|Bantle, A; Borken, W; Matzner, E: Dissolved nitrogen release from coarse woody debris of different tree species in the early phase of decomposition, Forest Ecology and Management, 334, 277-283 (2014), doi:10.1016/j.foreco.2014.09.015|
In forest ecosystems, coarse woody debris (CWD) can represent a large stock of organic matter that contributes to the C and N cycling in forest ecosystems. Here we investigated the net release of dissolved organic N (DON), NH4 and NO3 from CWD of different tree species in the early phase of decomposition. Logs of 13 tree species were exposed in the winter 2008/2009 on the soil in a temperate Fagus sylvatica L. forest in Germany. Runoff solutions were periodically collected underneath logs for 17 months from June 2011 to November 2012 in the third to fourth year of decomposition. The net release of N was calculated for each log on an annual scale as difference of N fluxes in runoff and throughfall. Nitrogen was net released from CWD of all tree species with DON as the dominant N form, but leaching of NH4 and NO3 was also observed. Differences in total N release between tree species were not statistically significant due to high intra-specific variation. The net release of N ranged from 0.42 (Pseudotsuga) to 1.39 (Carpinus) gNm-2 log projection area yr-1 The variation in net release of N was not related to the initial C/N ratio of bark and sapwood of the different species. The DOC/DON ratios in runoff were positively related to the initial C/N ratio of bark and sapwood. Net release of NH4 was larger in the dormant than in the growing season, opposite to the release of NO3, but no seasonality was found for DON release. Average ratios of NH4/NO3 in runoff from CWD did not significantly differ between species. Precipitation amount and temperature had only minor effect on the total N release, suggesting other dominating drivers. Our results demonstrate that CWD is a source of solute N, even in the early phase of decomposition.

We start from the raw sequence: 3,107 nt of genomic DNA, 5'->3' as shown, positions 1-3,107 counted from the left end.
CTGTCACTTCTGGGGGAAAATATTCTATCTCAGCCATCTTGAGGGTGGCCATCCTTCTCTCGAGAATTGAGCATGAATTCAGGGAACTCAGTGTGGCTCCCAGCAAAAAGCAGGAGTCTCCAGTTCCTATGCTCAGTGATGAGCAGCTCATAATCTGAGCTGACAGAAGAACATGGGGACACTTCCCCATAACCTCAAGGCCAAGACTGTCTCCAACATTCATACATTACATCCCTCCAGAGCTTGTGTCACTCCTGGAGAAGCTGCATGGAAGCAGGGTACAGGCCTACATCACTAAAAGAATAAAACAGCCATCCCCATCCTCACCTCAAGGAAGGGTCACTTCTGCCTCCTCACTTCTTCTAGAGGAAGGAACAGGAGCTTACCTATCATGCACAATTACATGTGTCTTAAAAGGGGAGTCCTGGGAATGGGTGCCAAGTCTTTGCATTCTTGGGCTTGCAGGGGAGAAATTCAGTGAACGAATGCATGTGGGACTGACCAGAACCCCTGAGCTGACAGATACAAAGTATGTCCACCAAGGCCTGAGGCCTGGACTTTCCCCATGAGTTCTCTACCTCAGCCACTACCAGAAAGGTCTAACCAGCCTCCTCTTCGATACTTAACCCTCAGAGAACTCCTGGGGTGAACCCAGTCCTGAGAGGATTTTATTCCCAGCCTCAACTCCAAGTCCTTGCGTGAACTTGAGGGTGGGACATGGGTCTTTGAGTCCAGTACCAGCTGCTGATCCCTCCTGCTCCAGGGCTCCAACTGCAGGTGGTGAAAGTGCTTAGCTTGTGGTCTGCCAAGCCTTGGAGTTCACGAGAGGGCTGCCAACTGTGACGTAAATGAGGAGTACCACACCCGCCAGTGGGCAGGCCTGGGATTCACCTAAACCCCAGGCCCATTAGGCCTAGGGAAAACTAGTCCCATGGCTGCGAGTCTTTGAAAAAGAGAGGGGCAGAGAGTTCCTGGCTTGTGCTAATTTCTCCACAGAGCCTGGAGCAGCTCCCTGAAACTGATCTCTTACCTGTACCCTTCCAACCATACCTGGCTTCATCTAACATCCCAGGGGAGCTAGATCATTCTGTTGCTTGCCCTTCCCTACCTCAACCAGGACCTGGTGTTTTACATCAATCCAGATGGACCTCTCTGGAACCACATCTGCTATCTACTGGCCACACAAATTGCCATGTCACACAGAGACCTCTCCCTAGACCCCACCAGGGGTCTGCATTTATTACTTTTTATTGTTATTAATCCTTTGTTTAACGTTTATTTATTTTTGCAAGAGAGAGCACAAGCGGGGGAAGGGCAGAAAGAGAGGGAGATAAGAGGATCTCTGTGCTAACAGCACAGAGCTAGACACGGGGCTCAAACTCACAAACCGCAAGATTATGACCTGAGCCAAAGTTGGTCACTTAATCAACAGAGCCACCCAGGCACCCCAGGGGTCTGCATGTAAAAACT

|Th. 2019-11-21 now|
Quantification of subsurface properties using the groundwater response to Earth and atmospheric tides
Rates and Dates in Alpine geosystems - Monitoring and reconstruction of geomorphologic processes
Mikroplastik in der Umwelt
Microbial Degradation of Plastics: Searching the Needle in the Haystack
Stoichiometric controls of C and N cycling
Flying halfway across the globe to dig in the dirt – a research stay in Bloomington, USA
EGU – interesting research and free coffee
Picky carnivorous plants?